[Image courtesy of talkingpointsmemo]
Yesterday, the U.S. Supreme Court declined a certiorari petition in Minnesota Majority v. Mansky, a case from the 2010 election in Minnesota during the peak of the state’s voter ID wars. The Christian Science Monitor has more:
The challenge to the Minnesota law first arose in the run-up to the 2010 elections. A coalition of conservative political groups produced buttons that they intended to wear on Election Day. The groups supported voter ID laws.
The buttons said: “Please I.D. Me.” The groups also produced T-shirts and hats with tea party slogans including: “Don’t Tread on Me” and “We’ll Remember in November.”
Prior to the election, the groups asked a federal judge to invalidate a portion of the Minnesota law that banned the wearing of a political badge, button, or insignia at a polling place on Election Day.
The judge refused to block the law. Election officials responded to the legal challenge by enacting a policy that enforced a broad reading of the ban to prevent the wearing of the “Please I.D. Me” buttons, tea party T-shirts, and all other political messages.
During Election Day voting, at least three individuals were asked by poll officials to remove or cover their messages or face punishment.
In response, the groups filed a challenge seeking to have the law invalidated on free speech grounds:
The lawsuit was filed by various conservative political groups, including the Minnesota North Star Tea Party Patriots, that complained the law would prevent voters from wearing T-shirts proclaiming “Don’t Tread on Me” and buttons urging election officials to check voters’ identification.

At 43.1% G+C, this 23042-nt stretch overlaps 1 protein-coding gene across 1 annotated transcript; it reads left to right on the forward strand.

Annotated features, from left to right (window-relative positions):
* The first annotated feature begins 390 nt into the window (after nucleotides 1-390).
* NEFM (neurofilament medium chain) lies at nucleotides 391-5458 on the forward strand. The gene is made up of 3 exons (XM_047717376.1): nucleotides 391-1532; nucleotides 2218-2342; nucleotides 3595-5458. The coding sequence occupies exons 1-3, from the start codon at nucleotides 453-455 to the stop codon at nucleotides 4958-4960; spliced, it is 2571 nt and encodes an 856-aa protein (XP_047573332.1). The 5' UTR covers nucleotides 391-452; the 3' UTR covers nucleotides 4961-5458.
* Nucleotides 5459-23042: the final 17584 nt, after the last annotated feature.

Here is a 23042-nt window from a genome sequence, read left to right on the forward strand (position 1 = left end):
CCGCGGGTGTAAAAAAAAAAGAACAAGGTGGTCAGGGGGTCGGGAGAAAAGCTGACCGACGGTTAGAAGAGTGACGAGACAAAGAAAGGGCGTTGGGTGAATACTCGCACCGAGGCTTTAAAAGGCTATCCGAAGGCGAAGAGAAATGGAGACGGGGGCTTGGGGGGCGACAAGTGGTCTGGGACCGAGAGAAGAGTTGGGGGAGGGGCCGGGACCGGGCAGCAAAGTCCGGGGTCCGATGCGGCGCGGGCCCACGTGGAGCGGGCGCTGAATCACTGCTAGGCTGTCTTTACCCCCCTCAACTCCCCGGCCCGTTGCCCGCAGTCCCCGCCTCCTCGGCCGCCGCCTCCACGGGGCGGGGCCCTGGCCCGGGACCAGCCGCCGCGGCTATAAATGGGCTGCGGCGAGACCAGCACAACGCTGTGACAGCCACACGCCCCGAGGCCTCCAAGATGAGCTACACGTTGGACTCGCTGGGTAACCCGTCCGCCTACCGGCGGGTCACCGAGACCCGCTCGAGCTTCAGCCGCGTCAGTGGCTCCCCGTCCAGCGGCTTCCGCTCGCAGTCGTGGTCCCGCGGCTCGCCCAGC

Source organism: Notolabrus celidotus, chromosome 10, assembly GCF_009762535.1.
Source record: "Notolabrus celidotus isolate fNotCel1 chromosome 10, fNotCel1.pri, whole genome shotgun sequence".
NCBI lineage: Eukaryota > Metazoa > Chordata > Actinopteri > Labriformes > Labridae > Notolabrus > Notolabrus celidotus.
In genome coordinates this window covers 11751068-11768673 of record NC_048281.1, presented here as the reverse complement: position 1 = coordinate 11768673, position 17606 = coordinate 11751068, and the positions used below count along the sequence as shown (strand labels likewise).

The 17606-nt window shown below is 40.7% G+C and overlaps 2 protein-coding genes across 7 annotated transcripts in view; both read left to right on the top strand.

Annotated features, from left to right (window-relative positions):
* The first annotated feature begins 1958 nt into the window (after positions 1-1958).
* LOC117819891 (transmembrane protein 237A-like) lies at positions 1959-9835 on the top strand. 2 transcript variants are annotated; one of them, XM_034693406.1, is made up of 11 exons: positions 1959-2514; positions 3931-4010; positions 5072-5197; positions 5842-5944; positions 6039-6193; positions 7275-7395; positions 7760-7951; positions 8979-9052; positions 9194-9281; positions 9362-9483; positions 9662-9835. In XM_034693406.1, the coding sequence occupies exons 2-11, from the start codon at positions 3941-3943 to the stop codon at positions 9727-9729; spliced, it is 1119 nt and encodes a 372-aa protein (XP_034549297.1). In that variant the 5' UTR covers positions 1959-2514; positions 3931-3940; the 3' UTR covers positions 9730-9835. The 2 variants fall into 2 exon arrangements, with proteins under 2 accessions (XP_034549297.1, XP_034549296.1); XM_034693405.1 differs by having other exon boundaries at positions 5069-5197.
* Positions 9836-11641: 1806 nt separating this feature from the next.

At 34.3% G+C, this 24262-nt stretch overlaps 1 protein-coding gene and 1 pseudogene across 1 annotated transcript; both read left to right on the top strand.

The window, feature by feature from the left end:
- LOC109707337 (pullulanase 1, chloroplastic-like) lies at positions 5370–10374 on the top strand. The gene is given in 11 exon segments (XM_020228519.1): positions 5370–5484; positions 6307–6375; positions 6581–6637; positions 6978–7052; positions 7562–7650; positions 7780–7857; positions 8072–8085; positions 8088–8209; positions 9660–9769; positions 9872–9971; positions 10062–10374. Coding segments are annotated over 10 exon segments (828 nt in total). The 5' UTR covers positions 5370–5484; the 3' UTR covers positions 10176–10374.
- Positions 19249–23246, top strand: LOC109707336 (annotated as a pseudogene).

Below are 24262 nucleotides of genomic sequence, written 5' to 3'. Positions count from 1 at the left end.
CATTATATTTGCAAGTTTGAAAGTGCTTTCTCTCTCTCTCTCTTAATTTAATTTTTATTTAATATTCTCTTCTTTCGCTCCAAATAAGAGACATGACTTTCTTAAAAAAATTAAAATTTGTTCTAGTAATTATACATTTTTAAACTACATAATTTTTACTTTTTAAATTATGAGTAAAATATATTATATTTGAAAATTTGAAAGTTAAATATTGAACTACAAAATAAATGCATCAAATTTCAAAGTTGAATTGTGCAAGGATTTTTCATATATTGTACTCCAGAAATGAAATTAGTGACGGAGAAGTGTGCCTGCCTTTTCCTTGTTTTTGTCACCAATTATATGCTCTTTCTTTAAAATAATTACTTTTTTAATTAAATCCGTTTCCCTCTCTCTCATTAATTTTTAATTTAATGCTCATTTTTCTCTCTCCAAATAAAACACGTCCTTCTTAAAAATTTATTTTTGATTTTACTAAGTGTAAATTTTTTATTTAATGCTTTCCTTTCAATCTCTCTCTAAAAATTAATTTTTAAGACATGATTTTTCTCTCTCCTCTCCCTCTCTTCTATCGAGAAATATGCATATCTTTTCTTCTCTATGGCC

“On its face, the contested Minnesota statute opposes all political content of apparel; thereby the Minnesota statute covers the universe of expressive activity,” Minneapolis lawyer Erick Kaardal wrote in his petition urging the court to take up the case.
“The government simply presumes that political speech on apparel automatically harms potential voters,” he said…
A federal judge threw the lawsuit out, and a federal appeals court panel agreed. The Eighth Circuit Court of Appeals ruled 2 to 1 that polling places were not locations open for public debate so the government could justify some restrictions on free speech.
State officials say the statute barring political messages is a reasonable regulation of speech at a polling place. It imposes a neutral requirement that applies to everyone equally, they say.
In upholding the law, the Eighth Circuit panel said the statute was justified in restricting messages about any political campaign at a polling place.
One issue that appears unresolved is whether political speech that isn’t campaign-related would be prohibited under the ban:
The appeals court was less explicit about whether broad application of the statute to restrict noncampaign messages that do not seek to persuade or influence voters would also be justified. But the judges noted that other courts have upheld such broad bans on noncampaign-related speech.
The appeals court added: “Even if Minnesota acted unreasonably in applying the statute to some [noncampaign related] material, the complaint does not allege that there were a ‘substantial number’ of such unreasonable applications in relation to the statute’s reasonable applications.”
At this point, it would appear that any future disputes arising from this uncertainty will be dealt with on a case-by-case basis.
So, while the Supreme Court’s action puts election officials in the clear for now, it does not foreclose future challenges arising from claims that the law is being enforced unfairly. With a statewide election (including a campaign for Secretary of State) on the calendar for Minnesota in 2014, don’t be surprised if this issues pops up in polling places – and then courtrooms – in the near future.